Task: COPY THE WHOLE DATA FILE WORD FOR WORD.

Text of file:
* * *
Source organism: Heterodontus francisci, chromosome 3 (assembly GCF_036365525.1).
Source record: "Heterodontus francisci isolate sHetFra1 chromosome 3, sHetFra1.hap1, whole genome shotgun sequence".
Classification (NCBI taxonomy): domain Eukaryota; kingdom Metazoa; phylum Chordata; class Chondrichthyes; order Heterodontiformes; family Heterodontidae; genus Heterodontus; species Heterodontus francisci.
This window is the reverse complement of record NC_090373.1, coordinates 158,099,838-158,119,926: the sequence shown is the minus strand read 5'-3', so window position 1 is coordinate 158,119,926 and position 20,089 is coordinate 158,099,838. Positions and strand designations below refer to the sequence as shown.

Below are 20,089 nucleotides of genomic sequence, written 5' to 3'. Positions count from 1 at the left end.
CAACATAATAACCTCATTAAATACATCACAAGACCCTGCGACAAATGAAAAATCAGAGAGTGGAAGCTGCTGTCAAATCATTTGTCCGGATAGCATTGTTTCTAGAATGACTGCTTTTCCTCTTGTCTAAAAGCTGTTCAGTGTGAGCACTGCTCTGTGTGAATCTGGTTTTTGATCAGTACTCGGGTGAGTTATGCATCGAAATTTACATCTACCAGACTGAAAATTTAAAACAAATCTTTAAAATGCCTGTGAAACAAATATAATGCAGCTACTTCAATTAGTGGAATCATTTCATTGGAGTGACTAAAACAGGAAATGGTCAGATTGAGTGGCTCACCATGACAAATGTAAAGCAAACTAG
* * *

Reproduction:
Source organism: Heterodontus francisci, chromosome 3 (assembly GCF_036365525.1).
Source record: "Heterodontus francisci isolate sHetFra1 chromosome 3, sHetFra1.hap1, whole genome shotgun sequence".
Classification (NCBI taxonomy): domain Eukaryota; kingdom Metazoa; phylum Chordata; class Chondrichthyes; order Heterodontiformes; family Heterodontidae; genus Heterodontus; species Heterodontus francisci.
This window is the reverse complement of record NC_090373.1, coordinates 158,099,838-158,119,926: the sequence shown is the minus strand read 5'-3', so window position 1 is coordinate 158,119,926 and position 20,089 is coordinate 158,099,838. Positions and strand designations below refer to the sequence as shown.

Below are 20,089 nucleotides of genomic sequence, written 5' to 3'. Positions count from 1 at the left end.
CAACATAATAACCTCATTAAATACATCACAAGACCCTGCGACAAATGAAAAATCAGAGAGTGGAAGCTGCTGTCAAATCATTTGTCCGGATAGCATTGTTTCTAGAATGACTGCTTTTCCTCTTGTCTAAAAGCTGTTCAGTGTGAGCACTGCTCTGTGTGAATCTGGTTTTTGATCAGTACTCGGGTGAGTTATGCATCGAAATTTACATCTACCAGACTGAAAATTTAAAACAAATCTTTAAAATGCCTGTGAAACAAATATAATGCAGCTACTTCAATTAGTGGAATCATTTCATTGGAGTGACTAAAACAGGAAATGGTCAGATTGAGTGGCTCACCATGACAAATGTAAAGCAAACTAG